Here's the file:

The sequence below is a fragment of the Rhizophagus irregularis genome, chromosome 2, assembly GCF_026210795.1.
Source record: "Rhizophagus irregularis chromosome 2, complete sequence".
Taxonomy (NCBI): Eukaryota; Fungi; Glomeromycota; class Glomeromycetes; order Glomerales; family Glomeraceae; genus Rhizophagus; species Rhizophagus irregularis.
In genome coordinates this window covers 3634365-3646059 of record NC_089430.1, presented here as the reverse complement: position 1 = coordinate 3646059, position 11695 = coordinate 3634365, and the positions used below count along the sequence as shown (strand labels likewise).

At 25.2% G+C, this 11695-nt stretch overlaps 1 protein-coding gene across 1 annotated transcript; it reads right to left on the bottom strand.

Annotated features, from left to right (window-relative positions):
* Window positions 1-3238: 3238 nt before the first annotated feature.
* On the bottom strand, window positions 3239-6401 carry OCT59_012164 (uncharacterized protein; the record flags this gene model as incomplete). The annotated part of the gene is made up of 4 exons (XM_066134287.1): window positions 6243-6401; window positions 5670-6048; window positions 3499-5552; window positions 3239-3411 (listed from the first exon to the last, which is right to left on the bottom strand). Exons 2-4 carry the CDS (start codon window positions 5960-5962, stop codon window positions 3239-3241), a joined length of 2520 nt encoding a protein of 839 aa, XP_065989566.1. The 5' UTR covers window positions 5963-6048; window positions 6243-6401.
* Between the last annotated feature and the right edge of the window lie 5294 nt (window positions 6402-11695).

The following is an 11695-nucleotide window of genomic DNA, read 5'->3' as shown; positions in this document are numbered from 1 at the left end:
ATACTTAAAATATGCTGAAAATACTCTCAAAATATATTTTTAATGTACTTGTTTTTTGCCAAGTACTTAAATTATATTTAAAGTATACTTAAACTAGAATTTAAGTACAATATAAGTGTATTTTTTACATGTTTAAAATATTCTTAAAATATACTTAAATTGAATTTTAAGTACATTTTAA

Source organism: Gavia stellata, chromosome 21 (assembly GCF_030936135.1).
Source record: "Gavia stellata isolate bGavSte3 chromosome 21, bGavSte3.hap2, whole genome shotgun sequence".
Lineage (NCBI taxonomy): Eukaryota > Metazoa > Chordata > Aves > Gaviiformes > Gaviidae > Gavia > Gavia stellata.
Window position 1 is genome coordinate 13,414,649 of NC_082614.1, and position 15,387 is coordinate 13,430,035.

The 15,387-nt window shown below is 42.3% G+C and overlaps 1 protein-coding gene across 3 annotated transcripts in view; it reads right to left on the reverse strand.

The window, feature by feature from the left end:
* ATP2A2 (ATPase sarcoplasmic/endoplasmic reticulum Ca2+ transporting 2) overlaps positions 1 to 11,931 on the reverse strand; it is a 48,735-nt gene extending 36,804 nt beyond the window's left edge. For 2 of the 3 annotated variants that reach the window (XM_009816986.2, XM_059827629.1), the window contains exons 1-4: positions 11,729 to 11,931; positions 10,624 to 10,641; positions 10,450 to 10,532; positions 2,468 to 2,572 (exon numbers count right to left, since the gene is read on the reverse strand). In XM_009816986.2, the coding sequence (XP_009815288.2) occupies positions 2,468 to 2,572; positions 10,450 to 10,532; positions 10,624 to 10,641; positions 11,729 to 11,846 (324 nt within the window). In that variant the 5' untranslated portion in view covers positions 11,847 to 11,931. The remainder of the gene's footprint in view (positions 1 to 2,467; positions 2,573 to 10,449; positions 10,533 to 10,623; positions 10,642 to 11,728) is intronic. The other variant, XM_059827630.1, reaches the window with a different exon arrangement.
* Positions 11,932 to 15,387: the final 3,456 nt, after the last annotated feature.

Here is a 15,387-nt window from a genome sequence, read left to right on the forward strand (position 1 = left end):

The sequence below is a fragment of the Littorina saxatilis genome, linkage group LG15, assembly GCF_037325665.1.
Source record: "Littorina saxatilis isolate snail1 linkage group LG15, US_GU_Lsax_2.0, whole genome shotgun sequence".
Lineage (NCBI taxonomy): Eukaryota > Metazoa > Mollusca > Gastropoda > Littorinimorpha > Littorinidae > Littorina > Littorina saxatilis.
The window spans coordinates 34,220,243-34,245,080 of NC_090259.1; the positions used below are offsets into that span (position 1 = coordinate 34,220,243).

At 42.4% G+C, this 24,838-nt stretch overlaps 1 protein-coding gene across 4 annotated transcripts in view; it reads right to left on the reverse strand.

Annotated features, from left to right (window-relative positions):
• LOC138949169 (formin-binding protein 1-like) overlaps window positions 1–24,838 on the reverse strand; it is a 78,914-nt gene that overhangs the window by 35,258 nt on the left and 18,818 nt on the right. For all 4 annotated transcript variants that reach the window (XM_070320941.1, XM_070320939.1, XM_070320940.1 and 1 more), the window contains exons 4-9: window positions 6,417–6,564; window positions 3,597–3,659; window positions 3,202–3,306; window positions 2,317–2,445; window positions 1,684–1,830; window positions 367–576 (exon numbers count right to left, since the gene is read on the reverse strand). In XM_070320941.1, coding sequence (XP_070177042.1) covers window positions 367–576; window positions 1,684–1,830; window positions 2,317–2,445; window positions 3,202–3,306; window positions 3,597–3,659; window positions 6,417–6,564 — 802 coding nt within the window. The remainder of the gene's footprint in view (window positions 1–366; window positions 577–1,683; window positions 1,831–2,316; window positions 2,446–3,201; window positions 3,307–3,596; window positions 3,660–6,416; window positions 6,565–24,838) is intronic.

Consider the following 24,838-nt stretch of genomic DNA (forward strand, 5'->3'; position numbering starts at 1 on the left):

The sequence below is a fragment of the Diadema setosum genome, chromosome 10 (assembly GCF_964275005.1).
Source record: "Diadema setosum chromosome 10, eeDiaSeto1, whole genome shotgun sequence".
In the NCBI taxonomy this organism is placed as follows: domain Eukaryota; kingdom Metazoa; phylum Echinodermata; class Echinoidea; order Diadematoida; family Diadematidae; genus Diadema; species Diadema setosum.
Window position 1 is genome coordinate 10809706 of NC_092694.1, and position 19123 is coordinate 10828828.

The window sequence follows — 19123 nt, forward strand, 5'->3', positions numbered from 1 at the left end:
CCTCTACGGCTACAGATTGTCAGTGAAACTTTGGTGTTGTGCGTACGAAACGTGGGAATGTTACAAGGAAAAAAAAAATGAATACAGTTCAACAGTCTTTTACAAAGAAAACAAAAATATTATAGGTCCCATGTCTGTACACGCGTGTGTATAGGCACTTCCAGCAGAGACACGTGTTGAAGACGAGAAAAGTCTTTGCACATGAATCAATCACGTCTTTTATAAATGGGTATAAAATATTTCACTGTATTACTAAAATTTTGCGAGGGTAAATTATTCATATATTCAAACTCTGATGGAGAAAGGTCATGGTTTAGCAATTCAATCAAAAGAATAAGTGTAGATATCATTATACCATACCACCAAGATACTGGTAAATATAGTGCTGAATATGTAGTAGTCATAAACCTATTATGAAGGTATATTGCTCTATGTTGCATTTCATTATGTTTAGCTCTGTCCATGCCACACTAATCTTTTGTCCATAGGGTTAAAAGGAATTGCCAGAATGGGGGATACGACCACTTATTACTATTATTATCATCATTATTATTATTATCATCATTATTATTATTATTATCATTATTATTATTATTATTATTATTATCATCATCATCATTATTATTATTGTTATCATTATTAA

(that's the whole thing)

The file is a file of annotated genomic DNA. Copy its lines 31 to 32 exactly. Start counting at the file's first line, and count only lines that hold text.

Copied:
In the NCBI taxonomy this organism is placed as follows: domain Eukaryota; kingdom Metazoa; phylum Echinodermata; class Echinoidea; order Diadematoida; family Diadematidae; genus Diadema; species Diadema setosum.
Window position 1 is genome coordinate 10809706 of NC_092694.1, and position 19123 is coordinate 10828828.